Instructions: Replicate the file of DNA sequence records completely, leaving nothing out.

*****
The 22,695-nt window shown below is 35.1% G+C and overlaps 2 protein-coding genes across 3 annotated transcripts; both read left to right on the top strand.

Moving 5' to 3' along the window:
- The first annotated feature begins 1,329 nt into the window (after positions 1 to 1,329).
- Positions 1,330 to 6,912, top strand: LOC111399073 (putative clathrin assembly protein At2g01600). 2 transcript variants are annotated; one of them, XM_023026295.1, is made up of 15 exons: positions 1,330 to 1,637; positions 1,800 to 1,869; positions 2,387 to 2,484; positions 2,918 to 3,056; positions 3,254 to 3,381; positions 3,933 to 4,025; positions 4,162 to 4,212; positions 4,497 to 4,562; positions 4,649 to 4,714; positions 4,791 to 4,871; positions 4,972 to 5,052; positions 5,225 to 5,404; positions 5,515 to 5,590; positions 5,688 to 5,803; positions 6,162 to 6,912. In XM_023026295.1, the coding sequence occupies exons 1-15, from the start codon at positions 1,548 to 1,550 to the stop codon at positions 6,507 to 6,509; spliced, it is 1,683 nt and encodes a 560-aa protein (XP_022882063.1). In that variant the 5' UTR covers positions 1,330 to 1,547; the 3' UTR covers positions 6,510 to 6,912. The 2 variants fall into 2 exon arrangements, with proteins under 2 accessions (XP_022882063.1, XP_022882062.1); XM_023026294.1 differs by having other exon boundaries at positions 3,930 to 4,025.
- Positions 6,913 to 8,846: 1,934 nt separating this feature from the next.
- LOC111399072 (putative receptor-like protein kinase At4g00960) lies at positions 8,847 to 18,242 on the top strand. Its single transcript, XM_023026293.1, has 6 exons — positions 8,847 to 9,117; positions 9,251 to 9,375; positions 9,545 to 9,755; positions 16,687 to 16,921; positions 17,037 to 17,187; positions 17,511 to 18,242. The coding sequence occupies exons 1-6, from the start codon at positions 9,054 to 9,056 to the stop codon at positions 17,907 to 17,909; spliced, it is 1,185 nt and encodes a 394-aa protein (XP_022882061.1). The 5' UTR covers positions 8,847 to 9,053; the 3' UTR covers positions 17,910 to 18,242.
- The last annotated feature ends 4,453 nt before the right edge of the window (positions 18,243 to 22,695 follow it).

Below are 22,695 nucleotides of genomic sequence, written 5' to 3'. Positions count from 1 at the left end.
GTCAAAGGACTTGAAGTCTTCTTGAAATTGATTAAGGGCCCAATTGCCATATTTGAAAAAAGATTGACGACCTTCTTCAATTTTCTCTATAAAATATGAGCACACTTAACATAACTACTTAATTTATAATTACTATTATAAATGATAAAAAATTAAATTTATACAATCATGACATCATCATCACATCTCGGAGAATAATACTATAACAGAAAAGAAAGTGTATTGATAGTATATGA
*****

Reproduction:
The 22,695-nt window shown below is 35.1% G+C and overlaps 2 protein-coding genes across 3 annotated transcripts; both read left to right on the top strand.

Moving 5' to 3' along the window:
- The first annotated feature begins 1,329 nt into the window (after positions 1 to 1,329).
- Positions 1,330 to 6,912, top strand: LOC111399073 (putative clathrin assembly protein At2g01600). 2 transcript variants are annotated; one of them, XM_023026295.1, is made up of 15 exons: positions 1,330 to 1,637; positions 1,800 to 1,869; positions 2,387 to 2,484; positions 2,918 to 3,056; positions 3,254 to 3,381; positions 3,933 to 4,025; positions 4,162 to 4,212; positions 4,497 to 4,562; positions 4,649 to 4,714; positions 4,791 to 4,871; positions 4,972 to 5,052; positions 5,225 to 5,404; positions 5,515 to 5,590; positions 5,688 to 5,803; positions 6,162 to 6,912. In XM_023026295.1, the coding sequence occupies exons 1-15, from the start codon at positions 1,548 to 1,550 to the stop codon at positions 6,507 to 6,509; spliced, it is 1,683 nt and encodes a 560-aa protein (XP_022882063.1). In that variant the 5' UTR covers positions 1,330 to 1,547; the 3' UTR covers positions 6,510 to 6,912. The 2 variants fall into 2 exon arrangements, with proteins under 2 accessions (XP_022882063.1, XP_022882062.1); XM_023026294.1 differs by having other exon boundaries at positions 3,930 to 4,025.
- Positions 6,913 to 8,846: 1,934 nt separating this feature from the next.
- LOC111399072 (putative receptor-like protein kinase At4g00960) lies at positions 8,847 to 18,242 on the top strand. Its single transcript, XM_023026293.1, has 6 exons — positions 8,847 to 9,117; positions 9,251 to 9,375; positions 9,545 to 9,755; positions 16,687 to 16,921; positions 17,037 to 17,187; positions 17,511 to 18,242. The coding sequence occupies exons 1-6, from the start codon at positions 9,054 to 9,056 to the stop codon at positions 17,907 to 17,909; spliced, it is 1,185 nt and encodes a 394-aa protein (XP_022882061.1). The 5' UTR covers positions 8,847 to 9,053; the 3' UTR covers positions 17,910 to 18,242.
- The last annotated feature ends 4,453 nt before the right edge of the window (positions 18,243 to 22,695 follow it).

Below are 22,695 nucleotides of genomic sequence, written 5' to 3'. Positions count from 1 at the left end.
GTCAAAGGACTTGAAGTCTTCTTGAAATTGATTAAGGGCCCAATTGCCATATTTGAAAAAAGATTGACGACCTTCTTCAATTTTCTCTATAAAATATGAGCACACTTAACATAACTACTTAATTTATAATTACTATTATAAATGATAAAAAATTAAATTTATACAATCATGACATCATCATCACATCTCGGAGAATAATACTATAACAGAAAAGAAAGTGTATTGATAGTATATGA